On the dividend side, February is another small month but one where I’m expecting some growth. I bought some individual stocks that pay in February last year and have also pumped more money into those M1 accounts that pay on a more regular basis.
Most of my money still sits in mutual funds and ETFs that pay quarterly but these smaller months should start to grow more as I invest more outside of that area.
Last year in February, my dividends came in at $297.72 so let’s see where they sit today.
This year’s dividends come in at $413.61, a sizable 38.9% boost over last year.
That’s a big difference over the 3.7% increase I saw in January. This doesn’t mean I’ll start seeing big growth going forward as this bump is primarily driven by a purchase of a stock I made in June, BTI. This stock pays dividends quarterly and this is the first February that benefits from that. I bought a small position of BTI in June and have grown it a bit since then but as it rose in price, I’ve stopped buy and have a full position at this point.
May should see a similar boost in growth due to the same stock paying out for the first time in that month and then August and November will have an overlap in pay so growth should be smaller.
On top of that, my M1 accounts continue to grow as this February saw a 29.1% boost on that front and that should grow more as I’ll start putting more money into those funds now that I’m maxing out all my tax-advantaged accounts earlier in the year.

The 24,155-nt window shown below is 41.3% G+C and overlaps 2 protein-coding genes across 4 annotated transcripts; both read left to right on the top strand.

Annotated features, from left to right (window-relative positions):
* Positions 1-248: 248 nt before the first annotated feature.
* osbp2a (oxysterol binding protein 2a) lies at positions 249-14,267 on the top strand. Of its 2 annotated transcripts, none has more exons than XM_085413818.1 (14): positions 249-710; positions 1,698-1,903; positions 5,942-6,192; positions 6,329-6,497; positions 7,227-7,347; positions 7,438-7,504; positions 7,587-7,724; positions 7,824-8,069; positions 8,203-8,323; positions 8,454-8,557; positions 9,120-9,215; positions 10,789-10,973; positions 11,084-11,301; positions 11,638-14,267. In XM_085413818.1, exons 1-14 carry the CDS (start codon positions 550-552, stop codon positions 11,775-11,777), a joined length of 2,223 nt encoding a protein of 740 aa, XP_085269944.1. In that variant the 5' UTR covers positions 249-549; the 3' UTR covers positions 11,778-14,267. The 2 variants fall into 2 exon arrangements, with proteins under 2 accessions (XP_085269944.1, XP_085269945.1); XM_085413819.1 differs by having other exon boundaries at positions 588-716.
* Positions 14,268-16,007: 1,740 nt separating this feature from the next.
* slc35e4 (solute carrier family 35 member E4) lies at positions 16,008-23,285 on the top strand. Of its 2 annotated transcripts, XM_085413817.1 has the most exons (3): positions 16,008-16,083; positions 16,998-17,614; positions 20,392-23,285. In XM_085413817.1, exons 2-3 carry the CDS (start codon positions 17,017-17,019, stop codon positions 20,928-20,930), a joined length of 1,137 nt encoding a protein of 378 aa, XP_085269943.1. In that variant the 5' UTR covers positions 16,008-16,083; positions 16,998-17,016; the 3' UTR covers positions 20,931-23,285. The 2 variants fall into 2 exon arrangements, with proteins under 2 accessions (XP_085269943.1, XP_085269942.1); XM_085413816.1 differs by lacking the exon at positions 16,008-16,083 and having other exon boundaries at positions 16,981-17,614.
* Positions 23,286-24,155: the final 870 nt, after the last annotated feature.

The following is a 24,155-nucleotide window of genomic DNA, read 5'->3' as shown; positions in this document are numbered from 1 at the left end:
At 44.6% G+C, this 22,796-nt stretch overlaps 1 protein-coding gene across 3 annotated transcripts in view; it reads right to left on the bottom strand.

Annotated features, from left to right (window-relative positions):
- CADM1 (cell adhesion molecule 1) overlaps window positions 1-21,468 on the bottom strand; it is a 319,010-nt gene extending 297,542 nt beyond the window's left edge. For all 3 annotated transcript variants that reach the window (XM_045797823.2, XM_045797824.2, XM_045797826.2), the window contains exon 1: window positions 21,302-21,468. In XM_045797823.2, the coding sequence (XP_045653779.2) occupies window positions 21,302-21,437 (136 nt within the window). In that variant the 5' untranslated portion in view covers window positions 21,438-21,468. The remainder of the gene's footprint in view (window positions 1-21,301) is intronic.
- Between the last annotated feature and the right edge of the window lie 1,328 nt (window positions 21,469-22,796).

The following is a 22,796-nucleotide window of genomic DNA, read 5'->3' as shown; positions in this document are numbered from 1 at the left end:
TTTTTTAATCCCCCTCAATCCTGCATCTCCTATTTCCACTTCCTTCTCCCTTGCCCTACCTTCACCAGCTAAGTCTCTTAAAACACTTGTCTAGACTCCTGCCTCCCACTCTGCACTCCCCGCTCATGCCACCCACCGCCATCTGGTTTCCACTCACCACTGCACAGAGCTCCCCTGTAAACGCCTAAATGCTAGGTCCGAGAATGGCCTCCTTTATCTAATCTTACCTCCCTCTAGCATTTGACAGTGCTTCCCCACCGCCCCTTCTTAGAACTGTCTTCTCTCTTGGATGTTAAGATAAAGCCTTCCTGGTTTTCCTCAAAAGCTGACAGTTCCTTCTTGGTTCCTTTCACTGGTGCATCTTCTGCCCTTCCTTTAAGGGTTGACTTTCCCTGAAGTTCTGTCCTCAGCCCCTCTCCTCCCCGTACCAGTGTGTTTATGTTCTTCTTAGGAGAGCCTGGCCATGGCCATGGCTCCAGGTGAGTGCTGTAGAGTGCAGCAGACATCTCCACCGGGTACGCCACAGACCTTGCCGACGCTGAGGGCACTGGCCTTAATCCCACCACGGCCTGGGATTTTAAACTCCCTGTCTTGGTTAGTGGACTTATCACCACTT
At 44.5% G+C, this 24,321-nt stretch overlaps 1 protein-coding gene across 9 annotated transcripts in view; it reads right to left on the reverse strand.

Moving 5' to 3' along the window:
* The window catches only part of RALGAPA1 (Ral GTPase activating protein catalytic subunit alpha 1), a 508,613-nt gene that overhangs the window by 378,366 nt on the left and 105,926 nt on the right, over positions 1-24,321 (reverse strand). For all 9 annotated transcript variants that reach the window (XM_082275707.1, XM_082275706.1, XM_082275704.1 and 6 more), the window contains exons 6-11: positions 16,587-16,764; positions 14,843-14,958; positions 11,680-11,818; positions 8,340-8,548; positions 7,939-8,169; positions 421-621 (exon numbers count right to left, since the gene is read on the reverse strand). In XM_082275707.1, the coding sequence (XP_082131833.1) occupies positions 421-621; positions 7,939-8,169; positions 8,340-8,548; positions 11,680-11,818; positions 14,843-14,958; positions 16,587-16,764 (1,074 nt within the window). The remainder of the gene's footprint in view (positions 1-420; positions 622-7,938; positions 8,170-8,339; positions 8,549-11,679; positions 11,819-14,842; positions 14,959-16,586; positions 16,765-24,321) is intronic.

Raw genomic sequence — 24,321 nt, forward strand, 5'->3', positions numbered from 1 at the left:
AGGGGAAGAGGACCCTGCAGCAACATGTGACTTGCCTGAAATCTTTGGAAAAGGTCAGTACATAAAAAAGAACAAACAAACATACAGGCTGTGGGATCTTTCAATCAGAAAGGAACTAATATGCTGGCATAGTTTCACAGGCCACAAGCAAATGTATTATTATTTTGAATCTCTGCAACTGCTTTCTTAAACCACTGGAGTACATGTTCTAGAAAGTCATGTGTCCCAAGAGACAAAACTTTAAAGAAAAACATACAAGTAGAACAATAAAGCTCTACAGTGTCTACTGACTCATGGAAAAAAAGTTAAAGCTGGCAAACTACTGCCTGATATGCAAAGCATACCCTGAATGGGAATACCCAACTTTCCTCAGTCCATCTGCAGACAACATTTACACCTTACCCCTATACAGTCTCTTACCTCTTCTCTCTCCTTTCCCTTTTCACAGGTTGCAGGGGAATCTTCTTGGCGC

Steve, my dividend employee, earned himself $2.48/hr., a decent number for these off months. YTD, he’s sitting at $2.04/hr. so still quite a ways from being able to retire but that number will tick up as we get into March and the bigger months ahead.
As this number grows, more and more money gets re-invested into stocks and bonds and helps the compound growth snowball roll. You can see that in 2017, I was still below $100 and through investing and re-invested, I’m sitting north of $400 in a smaller month like February.
All this money re-invested will boost my forward income by $11.99 annually. That’s a small number but will help every year going forward and I’m getting to a point where even these smaller months and their re-investments are worth more than I was investing per month when I first started investing in 2008.
That’s especially true in the bigger months like March which is coming up and a real boost to overall annual income as you can see in the graph below.
February growth boosted that month up quite a bit and now I’ve got March which is a sizable month and I’m already seeing those dividends start to roll into my accounts and get re-invested into more shares.
The nice thing about dividends is that as long as they keep coming, even stock price volatility isn’t as painful because I always know I’m getting more shares at better prices which will fuel future growth and returns.
While rates are rising these days and things are getting more expensive, my yields should start to go up as well as bonds start to pay a bit more and any additional purchases there will mean a higher yield. In addition to that, dividend growth should eventually start to mirror higher prices and higher revenues on the stock side. We’ve already seen some of that as dividend growth rates this year have been quite impressive and will hopefully carry through to solid growth rates for me.
Overall, February was an excellent month and bodes well for some of the goals I set this year on the dividend side.
Looking forward to March, warmer weather and a good year for everyone!